Sustainable Dyes...Are Natural Dyes The Answer?
Consequences of Fabric Dye
Since Indigo Apparel is a sustainable clothing brand, people often assume we use natural dyes. Although that’s a common misconception, the dye that’s actually used in dyeing clothing for the brand is more sustainable than natural dyes. Despite the name, natural dyes are actually not as sustainable as you might think. Natural dyes are made from plants, minerals, or other biological materials. One reason they’re not sustainable is that the amount of natural material needed to make the amount of dye required for dying something is extremely large. Another reason is that the practices used to farm or acquire the natural materials requires an immense amount of petroleum fuels contributing to pollution.
As brutal as it sounds, when clothes are dyed, the chemicals from synthetic dyes enter the fabric, end up on our skin, and in the unfortunate instance they are discarded and end up in a landfill, enter the atmosphere. The dyeing industry contributes to almost 20 percent of global water pollution and it’s mostly due to the use of non-biodegradable pigments and the toxins that are released into the environment by facilities.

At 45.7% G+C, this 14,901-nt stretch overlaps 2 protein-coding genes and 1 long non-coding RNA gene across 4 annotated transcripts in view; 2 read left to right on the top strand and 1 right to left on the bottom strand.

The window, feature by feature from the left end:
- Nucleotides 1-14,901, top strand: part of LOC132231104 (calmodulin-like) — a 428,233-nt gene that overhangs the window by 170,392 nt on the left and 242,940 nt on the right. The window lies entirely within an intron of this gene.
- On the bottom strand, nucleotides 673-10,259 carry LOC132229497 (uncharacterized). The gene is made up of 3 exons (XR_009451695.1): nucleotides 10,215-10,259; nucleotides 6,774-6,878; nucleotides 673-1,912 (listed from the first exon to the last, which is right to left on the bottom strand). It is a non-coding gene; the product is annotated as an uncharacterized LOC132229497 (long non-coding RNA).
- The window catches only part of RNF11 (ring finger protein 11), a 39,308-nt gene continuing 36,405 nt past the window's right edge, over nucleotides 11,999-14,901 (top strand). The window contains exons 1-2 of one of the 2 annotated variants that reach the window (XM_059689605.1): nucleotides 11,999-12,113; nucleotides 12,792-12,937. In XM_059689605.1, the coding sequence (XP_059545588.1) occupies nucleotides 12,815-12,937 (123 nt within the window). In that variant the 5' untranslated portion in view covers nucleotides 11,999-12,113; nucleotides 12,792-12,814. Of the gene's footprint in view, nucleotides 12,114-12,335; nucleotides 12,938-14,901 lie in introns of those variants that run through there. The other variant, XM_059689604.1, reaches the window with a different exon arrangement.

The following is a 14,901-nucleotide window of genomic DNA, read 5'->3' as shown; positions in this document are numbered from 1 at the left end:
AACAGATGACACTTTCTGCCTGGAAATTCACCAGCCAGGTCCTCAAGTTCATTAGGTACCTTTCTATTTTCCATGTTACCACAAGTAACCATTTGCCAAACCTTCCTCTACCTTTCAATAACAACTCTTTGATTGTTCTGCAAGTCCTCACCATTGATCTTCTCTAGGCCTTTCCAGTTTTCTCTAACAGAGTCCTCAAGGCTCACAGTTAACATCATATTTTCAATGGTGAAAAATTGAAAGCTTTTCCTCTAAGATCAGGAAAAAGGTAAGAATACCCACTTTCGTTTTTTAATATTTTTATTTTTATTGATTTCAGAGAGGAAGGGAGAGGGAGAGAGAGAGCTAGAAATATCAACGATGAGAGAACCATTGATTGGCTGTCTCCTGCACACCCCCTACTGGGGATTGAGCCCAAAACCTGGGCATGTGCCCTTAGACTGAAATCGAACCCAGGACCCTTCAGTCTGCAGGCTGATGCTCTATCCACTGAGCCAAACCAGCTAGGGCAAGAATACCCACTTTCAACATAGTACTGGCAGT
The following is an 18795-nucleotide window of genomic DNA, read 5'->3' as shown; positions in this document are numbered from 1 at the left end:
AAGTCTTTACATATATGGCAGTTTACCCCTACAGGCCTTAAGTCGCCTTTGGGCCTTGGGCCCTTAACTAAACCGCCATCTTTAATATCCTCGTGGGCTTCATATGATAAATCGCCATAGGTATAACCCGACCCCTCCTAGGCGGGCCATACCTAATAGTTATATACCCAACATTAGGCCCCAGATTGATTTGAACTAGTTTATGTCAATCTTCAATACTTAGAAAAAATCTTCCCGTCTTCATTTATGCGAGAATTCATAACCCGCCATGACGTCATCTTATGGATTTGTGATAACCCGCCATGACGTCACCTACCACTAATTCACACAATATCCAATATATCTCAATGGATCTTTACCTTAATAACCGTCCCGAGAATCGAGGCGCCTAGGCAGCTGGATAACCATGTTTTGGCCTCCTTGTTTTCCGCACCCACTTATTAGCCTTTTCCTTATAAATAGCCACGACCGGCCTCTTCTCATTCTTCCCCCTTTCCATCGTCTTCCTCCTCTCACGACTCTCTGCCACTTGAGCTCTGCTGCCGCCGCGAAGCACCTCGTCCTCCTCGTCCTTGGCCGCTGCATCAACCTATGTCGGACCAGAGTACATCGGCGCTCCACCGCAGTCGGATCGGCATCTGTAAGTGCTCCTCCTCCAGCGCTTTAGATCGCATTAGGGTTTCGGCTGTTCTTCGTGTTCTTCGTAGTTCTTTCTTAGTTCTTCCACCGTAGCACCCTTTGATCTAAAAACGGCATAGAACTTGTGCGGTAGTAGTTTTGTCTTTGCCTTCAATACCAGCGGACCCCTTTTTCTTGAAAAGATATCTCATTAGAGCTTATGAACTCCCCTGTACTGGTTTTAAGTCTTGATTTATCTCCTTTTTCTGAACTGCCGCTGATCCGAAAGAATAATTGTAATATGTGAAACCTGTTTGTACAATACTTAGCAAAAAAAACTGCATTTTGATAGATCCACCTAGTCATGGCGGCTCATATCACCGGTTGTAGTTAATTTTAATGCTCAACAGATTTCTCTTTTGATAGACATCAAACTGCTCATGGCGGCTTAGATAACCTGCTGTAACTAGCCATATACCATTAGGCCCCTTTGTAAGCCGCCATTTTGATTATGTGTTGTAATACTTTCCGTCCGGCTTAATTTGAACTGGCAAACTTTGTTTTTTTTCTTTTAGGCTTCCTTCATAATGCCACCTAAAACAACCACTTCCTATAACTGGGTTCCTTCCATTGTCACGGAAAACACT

Rather than using fabric dyes that are filled with toxins, there are plenty more sustainable options out there! Slowly but surely, countries are starting to regulate the dyes that are being used. In 2017, after new legislation was put in place, China shut down a number of companies that were making synthetic textile dyes.
What to Look for in Dyes
“Low-impact”: if a dye says it’s ”low-impact”, it’s classified as eco-friendly by an international certification process. GOT Certified Dyes: Clothing that is certified Global Organic Textile Standards use only dyes approved by the Standards Committee. Azo-free dyes: Azo dyes are able to color fabric without the need for a mordant (a substances that fixes a dye to fabric). As convenient as that sounds because it eliminates a middleman, when some azo dyes are used, they can form amines, which can cause cancer. Therefore some have been banned so it’s a safe bet to stick to dyes labeled Azo-free.
By Jainy Teuchtler @jainy.teuchtler
PreScouter - Global-Standard - Organic Lifestyle - Fibre2Fashion